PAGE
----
Expert Opinions And The Search For Knowledge Philosophy
Knowledge is the fact or condition of knowing something with familiarity gained through experience or association.Knowledge can be classified into facts and opinions. Facts are disputable, as there is a right and a wrong answer. Opinions on the other hand, can't be wrong as everyone is entitled to having an opinion. However, some opinions are better than others. Also, some opinions may lead to knowledge, while others would lead you astray. Hence, it is important to distinguish between the two.
An expert is someone widely recognized as a reliable source of knowledge or skill whose judgment is accorded authority and status by the public. Hence, the opinions of experts must be better than those of the common people. That is because experts have dedicated their life to study in a particular field, so that they know a lot of things in that specific field. But should we blindly believe everything that experts say?
Consider the following example. In 1970, American Fashion Expert Rudi Gernreitch predicted, " By 2000, women will wear pants, men will wear skirts, both sexes will go bare-chested (Weather permitting) and clothes will be see-through."
Also, visualize the following situation, which you've probably been in a million times. You have fractured your hand. You have your soccer finals day after tomorrow. Your hand is badly injured, but this is probably the biggest game of your life. The doctor has advised you to remain at home to nurse your injured arm. Overcome by the importance of the game, you decide that the emotion has overcome your logic and you decide to play. Within 5 minutes, you fall down and your hand gets worse and you are hospitalized.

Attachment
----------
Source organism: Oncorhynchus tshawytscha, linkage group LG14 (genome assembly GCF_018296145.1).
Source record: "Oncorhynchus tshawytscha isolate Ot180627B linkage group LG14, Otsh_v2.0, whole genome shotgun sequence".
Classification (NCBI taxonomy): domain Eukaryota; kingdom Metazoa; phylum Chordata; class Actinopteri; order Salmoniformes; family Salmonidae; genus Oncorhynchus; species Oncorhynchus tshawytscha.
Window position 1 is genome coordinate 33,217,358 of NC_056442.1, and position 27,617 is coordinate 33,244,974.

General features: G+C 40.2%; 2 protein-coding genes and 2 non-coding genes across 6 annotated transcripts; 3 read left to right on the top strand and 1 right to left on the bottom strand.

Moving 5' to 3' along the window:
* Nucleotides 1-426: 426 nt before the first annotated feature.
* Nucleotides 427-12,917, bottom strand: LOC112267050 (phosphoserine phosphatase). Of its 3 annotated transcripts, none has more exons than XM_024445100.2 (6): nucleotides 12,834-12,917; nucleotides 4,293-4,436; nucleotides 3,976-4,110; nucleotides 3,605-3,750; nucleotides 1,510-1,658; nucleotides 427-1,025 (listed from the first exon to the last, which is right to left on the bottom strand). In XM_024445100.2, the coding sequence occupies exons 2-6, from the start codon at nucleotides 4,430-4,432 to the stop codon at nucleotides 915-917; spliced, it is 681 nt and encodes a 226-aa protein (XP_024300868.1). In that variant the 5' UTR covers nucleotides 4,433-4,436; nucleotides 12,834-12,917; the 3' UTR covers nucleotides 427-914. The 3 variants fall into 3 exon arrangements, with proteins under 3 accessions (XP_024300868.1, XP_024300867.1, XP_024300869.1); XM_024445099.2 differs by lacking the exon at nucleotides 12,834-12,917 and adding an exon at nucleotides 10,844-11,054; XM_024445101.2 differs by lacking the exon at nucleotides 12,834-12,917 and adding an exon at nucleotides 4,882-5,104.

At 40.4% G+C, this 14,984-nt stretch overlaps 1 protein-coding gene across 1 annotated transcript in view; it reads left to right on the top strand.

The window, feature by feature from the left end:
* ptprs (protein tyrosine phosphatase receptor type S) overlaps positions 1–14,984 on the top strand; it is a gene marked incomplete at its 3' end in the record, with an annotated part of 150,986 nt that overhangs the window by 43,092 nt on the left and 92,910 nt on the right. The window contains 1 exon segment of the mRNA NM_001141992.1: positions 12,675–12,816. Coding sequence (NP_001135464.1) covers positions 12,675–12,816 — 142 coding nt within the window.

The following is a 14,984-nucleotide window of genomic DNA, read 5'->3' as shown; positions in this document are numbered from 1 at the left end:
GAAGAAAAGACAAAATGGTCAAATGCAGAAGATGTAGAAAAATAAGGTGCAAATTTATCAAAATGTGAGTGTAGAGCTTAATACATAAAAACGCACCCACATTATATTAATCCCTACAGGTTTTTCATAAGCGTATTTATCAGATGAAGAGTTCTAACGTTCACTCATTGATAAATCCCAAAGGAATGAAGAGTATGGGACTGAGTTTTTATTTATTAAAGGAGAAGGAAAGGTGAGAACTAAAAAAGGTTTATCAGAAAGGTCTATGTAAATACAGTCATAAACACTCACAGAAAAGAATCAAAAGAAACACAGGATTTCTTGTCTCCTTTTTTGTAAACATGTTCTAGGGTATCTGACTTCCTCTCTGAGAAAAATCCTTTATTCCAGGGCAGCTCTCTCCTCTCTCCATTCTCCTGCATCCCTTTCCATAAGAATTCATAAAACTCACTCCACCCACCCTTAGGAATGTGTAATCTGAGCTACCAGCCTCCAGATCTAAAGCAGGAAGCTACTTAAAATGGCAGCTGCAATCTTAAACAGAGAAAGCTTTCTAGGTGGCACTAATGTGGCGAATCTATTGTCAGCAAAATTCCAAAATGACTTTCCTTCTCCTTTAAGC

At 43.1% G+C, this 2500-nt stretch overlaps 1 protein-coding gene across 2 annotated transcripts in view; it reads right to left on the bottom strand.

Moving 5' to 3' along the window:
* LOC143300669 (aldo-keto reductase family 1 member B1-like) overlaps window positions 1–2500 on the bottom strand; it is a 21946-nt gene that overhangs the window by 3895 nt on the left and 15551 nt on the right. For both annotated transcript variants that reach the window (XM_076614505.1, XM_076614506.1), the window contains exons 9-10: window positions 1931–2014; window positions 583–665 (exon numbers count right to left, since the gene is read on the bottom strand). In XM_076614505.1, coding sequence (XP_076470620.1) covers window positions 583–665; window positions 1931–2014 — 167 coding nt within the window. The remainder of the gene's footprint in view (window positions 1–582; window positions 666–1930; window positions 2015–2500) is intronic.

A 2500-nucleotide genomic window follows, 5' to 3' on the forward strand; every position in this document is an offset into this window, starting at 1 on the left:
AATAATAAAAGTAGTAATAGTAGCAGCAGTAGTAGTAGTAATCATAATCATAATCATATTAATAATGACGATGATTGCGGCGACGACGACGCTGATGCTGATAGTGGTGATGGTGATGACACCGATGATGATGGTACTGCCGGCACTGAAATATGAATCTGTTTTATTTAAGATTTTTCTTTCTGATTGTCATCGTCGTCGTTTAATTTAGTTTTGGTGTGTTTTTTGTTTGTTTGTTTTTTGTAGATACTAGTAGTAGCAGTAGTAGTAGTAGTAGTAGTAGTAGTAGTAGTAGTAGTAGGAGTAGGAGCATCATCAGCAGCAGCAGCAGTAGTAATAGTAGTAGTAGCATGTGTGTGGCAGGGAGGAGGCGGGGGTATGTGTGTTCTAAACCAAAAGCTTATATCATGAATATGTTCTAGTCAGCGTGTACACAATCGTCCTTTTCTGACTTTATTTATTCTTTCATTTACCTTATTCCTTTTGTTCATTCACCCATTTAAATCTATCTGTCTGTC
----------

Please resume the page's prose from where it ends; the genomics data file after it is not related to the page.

In the first example, we can clearly see that the prediction by the fashion expert is false. However, in the second example, we find that had we listened to the doctor's, i.e. the expert's opinion, we would have been healed quicker. Hence, it is clear that some opinions (most, I'd say) are correct while some aren't. So, how do we know which ones to believe?
When we compare opinions, there will always be a better opinion and a not-that-great one. How do we know which is which? The second example clearly showed that the opinion of the expert was better. This was because his opinion was based on reason and experience, in comparison with emotion.
In the natural sciences, scientists create a hypothesis before performing an experiment. This 'hypothesis' is nothing but their opinion of what they would expect to happen. The hypothesis is usually correct as they specialize in the field and thus, I'd say that most of their opinions are correct.
For example, if you give sodium hydroxide and hydrochloric acid to a chemist and to a lame man, the chemist would expect sodium chloride to form when reacted, while the lame man would be clueless and would probably predict an explosion. We know that the chemist's hypothesis is the correct one.
Once, the experiment has been performed, the hypothesis turns into knowledge. Again, one would term it impossible to gain knowledge in the natural sciences, without forming a hypothesis first. Hence, the opinions of experts play a crucial role in the search for knowledge in the natural sciences.